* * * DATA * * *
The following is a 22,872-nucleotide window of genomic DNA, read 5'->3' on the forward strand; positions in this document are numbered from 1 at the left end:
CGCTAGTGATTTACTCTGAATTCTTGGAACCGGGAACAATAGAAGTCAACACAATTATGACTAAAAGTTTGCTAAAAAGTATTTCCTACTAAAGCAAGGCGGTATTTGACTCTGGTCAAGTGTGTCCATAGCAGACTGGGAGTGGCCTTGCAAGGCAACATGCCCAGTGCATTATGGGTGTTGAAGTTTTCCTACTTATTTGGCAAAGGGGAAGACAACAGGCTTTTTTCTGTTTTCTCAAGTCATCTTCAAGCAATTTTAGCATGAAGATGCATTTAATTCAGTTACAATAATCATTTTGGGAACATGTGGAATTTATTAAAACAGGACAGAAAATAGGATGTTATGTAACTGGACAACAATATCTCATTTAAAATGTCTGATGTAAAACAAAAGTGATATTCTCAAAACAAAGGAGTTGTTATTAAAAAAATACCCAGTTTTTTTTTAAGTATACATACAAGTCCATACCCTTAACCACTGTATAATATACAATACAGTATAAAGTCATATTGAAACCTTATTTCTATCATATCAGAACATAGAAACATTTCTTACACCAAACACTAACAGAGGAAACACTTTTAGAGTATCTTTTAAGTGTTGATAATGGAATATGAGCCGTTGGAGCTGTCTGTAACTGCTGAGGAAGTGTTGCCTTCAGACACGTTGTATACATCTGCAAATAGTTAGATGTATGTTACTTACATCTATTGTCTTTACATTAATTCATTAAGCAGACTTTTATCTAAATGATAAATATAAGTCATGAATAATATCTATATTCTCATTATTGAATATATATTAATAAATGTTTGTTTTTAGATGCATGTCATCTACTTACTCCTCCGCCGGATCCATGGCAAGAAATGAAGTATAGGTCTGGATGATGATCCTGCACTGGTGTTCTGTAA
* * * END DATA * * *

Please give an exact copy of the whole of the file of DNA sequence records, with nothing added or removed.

The following is a 22,872-nucleotide window of genomic DNA, read 5'->3' on the forward strand; positions in this document are numbered from 1 at the left end:
CGCTAGTGATTTACTCTGAATTCTTGGAACCGGGAACAATAGAAGTCAACACAATTATGACTAAAAGTTTGCTAAAAAGTATTTCCTACTAAAGCAAGGCGGTATTTGACTCTGGTCAAGTGTGTCCATAGCAGACTGGGAGTGGCCTTGCAAGGCAACATGCCCAGTGCATTATGGGTGTTGAAGTTTTCCTACTTATTTGGCAAAGGGGAAGACAACAGGCTTTTTTCTGTTTTCTCAAGTCATCTTCAAGCAATTTTAGCATGAAGATGCATTTAATTCAGTTACAATAATCATTTTGGGAACATGTGGAATTTATTAAAACAGGACAGAAAATAGGATGTTATGTAACTGGACAACAATATCTCATTTAAAATGTCTGATGTAAAACAAAAGTGATATTCTCAAAACAAAGGAGTTGTTATTAAAAAAATACCCAGTTTTTTTTTAAGTATACATACAAGTCCATACCCTTAACCACTGTATAATATACAATACAGTATAAAGTCATATTGAAACCTTATTTCTATCATATCAGAACATAGAAACATTTCTTACACCAAACACTAACAGAGGAAACACTTTTAGAGTATCTTTTAAGTGTTGATAATGGAATATGAGCCGTTGGAGCTGTCTGTAACTGCTGAGGAAGTGTTGCCTTCAGACACGTTGTATACATCTGCAAATAGTTAGATGTATGTTACTTACATCTATTGTCTTTACATTAATTCATTAAGCAGACTTTTATCTAAATGATAAATATAAGTCATGAATAATATCTATATTCTCATTATTGAATATATATTAATAAATGTTTGTTTTTAGATGCATGTCATCTACTTACTCCTCCGCCGGATCCATGGCAAGAAATGAAGTATAGGTCTGGATGATGATCCTGCACTGGTGTTCTGTAA